Following another child’s death, N.H. senators move to help beleaguered DCYF

  • State Sen. Jeb Bradley speaks on the Senate floor on March 31. AP file

Monitor staff
Wednesday, March 07, 2018

Exactly how many missed signals led to the deaths of a 6-year-old boy and his father in Derry last month – an apparent murder-suicide – could be unknowable.

But last Friday, weeks after the incident, the newly appointed watchdog over New Hampshire’s Division for Children, Youth and Families (DCYF) said the agency had plenty of opportunities to intervene.

In a report, Moira O’Neill, the inaugural director of the state’s recently created Office of the Child Advocate, cited the agency’s inability to provide “voluntary services” to the family of the boy, Preston Edwards, ahead of the tragedy.

Now, following the Derry incident and years of reports of substandard response to abuse and neglect, senators in the State House are seeking action.

The Senate Health and Human Services committee voted unanimously Tuesday for a bill that would restore funding to those services – to the tune of $1.5 million.

Proposed by Senate Majority Leader Jeb Bradley, Senate Bill 590 is wide-ranging, touching on numerous policy workers. But in adding funding for the services, Bradley said the bill presented an important step forward, particularly in the wake of Edwards’s death.

“To me this is one of the top priorities – we need to try to work the fund to help parents that need help on a voluntary basis,” he said.

In most states, services including counseling, child care and drug treatment are offered to those who don’t yet have documented abuse reports but have plenty of concern.

But with scant resources in New Hampshire, the bar is high to receive those services – after budget cuts, New Hampshire’s programs haven’t been funded for six years.

In Edwards’s situation, eight referrals were made to DCYF over two years ahead of his and his son’s death, but the details didn’t warrant a formal case, meaning the services were not available.

To O’Neill, funding the voluntary services is a crucial first step to turning the tide for the beleaguered agency. Coming to New Hampshire from a previous career overseeing child services in Connecticut, O’Neill was taken aback that New Hampshire didn’t have them, she said Tuesday.

For children in troubled homes, the availability of the voluntary services allows nascent problems to be dealt with before they escalate – a way to catch the problems “upstream,” she said. By giving worried family members the education and resources they need early on, O’Neill said, the family can work toward healthy habits. Without attentive care, a troublesome situation can take a turn, creating adverse experiences that the child can carry for years, she said.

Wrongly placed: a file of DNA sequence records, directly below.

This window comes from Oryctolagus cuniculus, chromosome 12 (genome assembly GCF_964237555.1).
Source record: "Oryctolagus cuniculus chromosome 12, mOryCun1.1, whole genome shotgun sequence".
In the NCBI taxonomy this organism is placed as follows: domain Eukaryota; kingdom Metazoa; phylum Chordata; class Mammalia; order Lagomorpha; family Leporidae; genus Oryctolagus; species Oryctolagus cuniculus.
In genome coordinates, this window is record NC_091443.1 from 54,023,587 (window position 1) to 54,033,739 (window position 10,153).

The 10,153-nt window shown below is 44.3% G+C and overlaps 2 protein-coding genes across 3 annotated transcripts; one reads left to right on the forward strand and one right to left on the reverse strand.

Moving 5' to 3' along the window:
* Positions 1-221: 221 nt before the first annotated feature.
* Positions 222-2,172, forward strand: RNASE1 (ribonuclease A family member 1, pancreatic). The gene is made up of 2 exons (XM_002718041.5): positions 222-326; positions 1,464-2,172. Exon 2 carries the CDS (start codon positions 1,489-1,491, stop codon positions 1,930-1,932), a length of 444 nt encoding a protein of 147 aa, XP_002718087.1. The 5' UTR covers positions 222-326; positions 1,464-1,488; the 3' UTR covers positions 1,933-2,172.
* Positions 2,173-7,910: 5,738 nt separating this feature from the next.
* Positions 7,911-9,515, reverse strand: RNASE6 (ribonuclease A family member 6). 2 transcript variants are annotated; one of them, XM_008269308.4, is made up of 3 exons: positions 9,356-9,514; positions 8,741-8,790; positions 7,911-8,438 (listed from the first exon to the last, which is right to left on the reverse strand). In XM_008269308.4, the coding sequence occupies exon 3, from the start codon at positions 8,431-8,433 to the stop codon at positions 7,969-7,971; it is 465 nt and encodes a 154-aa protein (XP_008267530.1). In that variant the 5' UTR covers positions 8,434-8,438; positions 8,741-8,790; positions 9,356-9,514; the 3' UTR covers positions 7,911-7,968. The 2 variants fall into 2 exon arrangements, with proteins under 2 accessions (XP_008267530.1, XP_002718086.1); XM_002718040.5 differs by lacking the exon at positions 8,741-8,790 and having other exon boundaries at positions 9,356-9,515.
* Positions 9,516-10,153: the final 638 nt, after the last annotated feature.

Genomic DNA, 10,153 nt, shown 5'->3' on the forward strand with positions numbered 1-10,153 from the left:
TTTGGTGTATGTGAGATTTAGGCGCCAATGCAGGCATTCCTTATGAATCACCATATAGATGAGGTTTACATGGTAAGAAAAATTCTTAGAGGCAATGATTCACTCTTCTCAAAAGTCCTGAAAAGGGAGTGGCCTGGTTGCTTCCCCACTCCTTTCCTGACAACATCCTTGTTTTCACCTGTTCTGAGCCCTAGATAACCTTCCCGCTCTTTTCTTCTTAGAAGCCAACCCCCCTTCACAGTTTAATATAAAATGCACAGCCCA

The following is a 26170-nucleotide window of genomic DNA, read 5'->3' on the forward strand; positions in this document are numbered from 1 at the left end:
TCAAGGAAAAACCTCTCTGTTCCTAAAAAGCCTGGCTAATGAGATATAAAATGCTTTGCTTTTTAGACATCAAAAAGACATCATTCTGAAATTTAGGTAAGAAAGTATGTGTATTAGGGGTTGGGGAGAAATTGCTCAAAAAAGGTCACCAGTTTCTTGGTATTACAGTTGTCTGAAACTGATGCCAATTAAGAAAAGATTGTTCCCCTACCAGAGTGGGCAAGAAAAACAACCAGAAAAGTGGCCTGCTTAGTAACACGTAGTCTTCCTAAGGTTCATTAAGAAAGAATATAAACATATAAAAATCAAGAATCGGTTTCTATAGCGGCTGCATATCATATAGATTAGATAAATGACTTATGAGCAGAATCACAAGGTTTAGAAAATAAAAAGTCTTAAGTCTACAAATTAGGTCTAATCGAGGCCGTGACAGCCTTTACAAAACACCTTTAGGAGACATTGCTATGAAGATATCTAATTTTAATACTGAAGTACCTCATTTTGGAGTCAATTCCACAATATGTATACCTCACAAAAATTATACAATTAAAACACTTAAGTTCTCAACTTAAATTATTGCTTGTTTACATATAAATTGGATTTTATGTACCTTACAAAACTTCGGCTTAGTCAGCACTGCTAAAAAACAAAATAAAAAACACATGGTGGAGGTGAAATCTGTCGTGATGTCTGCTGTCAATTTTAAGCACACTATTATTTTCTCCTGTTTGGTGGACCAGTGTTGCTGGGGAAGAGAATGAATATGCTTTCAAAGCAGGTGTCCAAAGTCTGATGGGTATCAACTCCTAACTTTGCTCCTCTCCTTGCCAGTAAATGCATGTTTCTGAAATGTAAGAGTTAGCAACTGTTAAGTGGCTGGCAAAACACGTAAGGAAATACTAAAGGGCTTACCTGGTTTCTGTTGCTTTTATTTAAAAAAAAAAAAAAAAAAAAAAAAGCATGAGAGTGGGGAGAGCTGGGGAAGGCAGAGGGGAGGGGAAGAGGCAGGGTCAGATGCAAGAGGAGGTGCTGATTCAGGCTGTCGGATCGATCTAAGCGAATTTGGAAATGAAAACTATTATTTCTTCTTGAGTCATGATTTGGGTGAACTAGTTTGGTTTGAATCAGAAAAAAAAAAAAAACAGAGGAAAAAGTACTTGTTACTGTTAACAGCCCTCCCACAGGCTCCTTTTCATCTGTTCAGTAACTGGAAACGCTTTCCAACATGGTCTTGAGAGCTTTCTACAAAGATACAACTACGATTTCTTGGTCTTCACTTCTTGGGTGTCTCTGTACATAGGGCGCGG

“You really want to catch this stuff early and make sure that children aren’t exposed to so much stress,” she said.

Still, O’Neill said, while the funds are a strong boost, they aren’t the end-all solution. A staffing increase is still sorely needed, and while the 20 new positions created by the Legislature last year have been technically filled, according to DCYF Director Joe Ribsam, the lengthy training period and high turnover mean the agency still struggles.

In its present situation, DCYF doesn’t have the staffing to actually carry out the voluntary services, even if the money is approved, O’Neill said. The agency plans to use the help of local family service organizations if the appropriation passes, she added.

SB 590, which includes a medley of additional provisions related to DCYF, will now go to the Senate floor, and to the Senate Finance Committee if it passes the full chamber.

It joins another bill passed by the Health and Human Services Committee on Tuesday – Senate Bill 582 – which would set aside money for the hiring of 15 additional child protection social workers.

But despite bipartisan approval, the Senate’s history of funding voluntary services is spotty. Last year, Republican senators voted down Democratic attempts to add funding into the budget, along party lines.

Edwards’s death – and O’Neill’s report last week – may spur more support, but tight fiscal realities of the off-budget-year timing could pose hurdles.

Still, Bradley said he was optimistic.

“I think people realize that this is something that’s important,” he said.

(Ethan DeWitt can be reached at edewitt@cmonitor.com, or on Twitter at @edewittNH.)